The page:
If your account manager or live chat/support representative is telling you what you want to hear and you think there’s no need to read the Terms and Conditions… think again: “This Terms and Conditions document supersedes any and all prior agreements or understandings among the parties, if any…” * (see note at bottom of the article). You know what that means? It means that if anyone inside the brokerage (live chat, email, phone) told you that you can withdraw at any time, that you have 100 insured, risk free trades, that the bonus can be withdrawn at any time, that you will be wired your money in two hours or any other too-good-to-be-true information, but this is not in the Terms and Conditions… it doesn’t matter. If it’s not in the T & C, it doesn’t exist, it’s that simple. You are probably familiar with our Scam Watch series where we respond to the biggest or funniest complaints received during the previous month. Well, these little articles are full of people complaining that their account manager promised them something but didn’t keep their word, so you see, I am not just making stuff up. People get lured in with empty promises and then the brokers can easily say things like: We fired your last account manager because he was offering things that contradicted our Terms and Conditions. Unfortunately you have to pay the price because the brokerage will always enforce the Terms and Conditions… oh and they won’t fire the employee, they will just assign him/her a new fake name.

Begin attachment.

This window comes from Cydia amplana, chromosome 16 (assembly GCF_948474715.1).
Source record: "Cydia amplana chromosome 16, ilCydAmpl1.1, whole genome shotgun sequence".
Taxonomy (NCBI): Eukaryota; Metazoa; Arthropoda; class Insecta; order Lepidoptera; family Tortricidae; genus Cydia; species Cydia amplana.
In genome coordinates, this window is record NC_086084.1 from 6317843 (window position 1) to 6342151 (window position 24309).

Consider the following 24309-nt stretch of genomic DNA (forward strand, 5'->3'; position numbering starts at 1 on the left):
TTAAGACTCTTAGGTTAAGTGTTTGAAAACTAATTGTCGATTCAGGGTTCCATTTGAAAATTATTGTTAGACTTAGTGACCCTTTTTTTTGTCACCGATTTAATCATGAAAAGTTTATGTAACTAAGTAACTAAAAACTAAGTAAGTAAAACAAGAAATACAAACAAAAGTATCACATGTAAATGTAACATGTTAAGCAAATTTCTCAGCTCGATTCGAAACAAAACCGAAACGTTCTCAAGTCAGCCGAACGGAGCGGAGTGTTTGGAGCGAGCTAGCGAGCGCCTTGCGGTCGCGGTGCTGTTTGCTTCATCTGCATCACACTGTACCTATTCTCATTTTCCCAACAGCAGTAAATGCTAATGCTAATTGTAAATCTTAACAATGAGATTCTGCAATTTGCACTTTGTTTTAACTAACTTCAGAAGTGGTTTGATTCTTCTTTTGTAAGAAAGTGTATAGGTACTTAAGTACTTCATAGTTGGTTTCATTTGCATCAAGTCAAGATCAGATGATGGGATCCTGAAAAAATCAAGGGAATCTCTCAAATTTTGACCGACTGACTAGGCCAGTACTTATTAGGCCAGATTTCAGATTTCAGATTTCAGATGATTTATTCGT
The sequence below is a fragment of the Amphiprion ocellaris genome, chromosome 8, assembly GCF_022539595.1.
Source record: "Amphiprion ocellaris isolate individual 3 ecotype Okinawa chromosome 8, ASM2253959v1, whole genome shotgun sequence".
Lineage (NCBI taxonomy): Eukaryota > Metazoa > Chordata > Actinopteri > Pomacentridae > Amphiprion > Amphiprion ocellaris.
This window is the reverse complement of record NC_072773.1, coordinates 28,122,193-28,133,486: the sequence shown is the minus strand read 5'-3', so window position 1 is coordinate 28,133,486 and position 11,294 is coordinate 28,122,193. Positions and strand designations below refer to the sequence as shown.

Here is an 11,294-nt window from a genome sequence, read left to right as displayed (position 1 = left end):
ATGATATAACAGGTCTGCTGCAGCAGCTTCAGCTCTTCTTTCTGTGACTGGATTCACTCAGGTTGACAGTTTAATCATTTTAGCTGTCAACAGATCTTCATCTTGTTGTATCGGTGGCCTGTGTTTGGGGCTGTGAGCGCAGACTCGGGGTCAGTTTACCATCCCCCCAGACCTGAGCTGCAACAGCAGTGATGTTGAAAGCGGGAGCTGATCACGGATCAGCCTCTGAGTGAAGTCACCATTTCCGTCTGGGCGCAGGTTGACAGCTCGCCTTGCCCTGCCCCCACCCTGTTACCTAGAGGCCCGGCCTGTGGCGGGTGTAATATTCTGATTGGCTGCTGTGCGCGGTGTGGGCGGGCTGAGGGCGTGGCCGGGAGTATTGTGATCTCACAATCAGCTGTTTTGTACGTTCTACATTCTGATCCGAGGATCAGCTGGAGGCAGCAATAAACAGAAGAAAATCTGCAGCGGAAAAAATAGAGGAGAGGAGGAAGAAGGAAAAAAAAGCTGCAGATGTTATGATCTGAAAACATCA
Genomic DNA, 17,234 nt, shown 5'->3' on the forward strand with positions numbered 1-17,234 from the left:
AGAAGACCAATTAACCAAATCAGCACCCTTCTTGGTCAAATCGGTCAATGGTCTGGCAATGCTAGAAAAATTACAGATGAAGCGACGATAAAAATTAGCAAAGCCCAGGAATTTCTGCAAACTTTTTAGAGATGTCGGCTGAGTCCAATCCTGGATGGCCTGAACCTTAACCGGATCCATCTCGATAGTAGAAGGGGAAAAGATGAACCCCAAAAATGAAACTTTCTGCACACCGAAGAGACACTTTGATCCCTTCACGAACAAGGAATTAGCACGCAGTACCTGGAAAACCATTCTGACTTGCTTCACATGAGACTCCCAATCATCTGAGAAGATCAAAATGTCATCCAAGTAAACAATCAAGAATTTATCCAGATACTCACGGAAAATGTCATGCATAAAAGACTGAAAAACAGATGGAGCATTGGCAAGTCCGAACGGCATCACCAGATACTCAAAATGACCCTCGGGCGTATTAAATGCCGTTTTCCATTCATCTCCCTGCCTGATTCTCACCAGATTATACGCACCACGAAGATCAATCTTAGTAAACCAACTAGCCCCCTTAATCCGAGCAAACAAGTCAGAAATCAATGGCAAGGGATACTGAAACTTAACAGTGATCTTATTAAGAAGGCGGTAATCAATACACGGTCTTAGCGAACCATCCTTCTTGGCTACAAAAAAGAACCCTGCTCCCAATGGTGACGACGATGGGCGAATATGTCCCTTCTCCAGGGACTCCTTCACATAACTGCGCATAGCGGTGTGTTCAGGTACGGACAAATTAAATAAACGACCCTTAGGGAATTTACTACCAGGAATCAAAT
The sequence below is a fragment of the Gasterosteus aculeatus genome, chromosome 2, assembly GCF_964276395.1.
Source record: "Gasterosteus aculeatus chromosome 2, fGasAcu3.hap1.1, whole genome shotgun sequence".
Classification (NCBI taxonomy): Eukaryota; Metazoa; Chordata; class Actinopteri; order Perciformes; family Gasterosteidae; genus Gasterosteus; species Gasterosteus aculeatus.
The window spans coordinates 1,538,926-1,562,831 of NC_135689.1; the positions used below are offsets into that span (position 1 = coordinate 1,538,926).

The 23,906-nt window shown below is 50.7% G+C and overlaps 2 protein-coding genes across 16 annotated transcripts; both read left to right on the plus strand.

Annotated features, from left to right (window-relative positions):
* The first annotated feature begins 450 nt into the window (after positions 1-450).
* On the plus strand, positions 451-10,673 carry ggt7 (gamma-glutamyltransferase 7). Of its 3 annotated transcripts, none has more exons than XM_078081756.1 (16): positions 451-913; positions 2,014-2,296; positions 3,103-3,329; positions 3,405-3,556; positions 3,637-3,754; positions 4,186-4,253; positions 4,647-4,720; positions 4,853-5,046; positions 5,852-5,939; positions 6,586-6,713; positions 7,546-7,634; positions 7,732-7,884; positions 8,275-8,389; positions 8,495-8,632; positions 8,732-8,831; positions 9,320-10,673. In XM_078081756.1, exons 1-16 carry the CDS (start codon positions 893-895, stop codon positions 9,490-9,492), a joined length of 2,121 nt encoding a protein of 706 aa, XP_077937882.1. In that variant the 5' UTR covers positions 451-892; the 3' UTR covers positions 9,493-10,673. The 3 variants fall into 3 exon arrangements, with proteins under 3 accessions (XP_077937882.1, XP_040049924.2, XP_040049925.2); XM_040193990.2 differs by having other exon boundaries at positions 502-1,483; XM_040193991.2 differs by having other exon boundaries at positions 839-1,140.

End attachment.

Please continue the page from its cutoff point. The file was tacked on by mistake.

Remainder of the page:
This last one is the icing on the cake. I saved the best for last because it blew my mind when I’ve read it the first time. By agreeing to this broker’s Terms and Conditions, you agree to let them steal your money in a legal way: “Whenever a Client transfers funds to the Company, those funds belong to the Company…” * Yes, you read that right. Your money is not your money anymore. It gets even better: “The Client will not have a proprietary claim over money transferred to the Company, and the Company can deal with it in its own right…” again, your money becomes their money. And finally, on the same paragraph they say: “… if the Company has suffered losses unrelated to the performance of the Client’s Account, the Company may be unable to satisfy redemption requests or request for distribution of cash or securities.” What I understand from this is that if they have financial difficulties (unrelated to your trading account), they can refuse to pay you… oh snap, if only you would have taken the time to read the Terms and Conditions before depositing.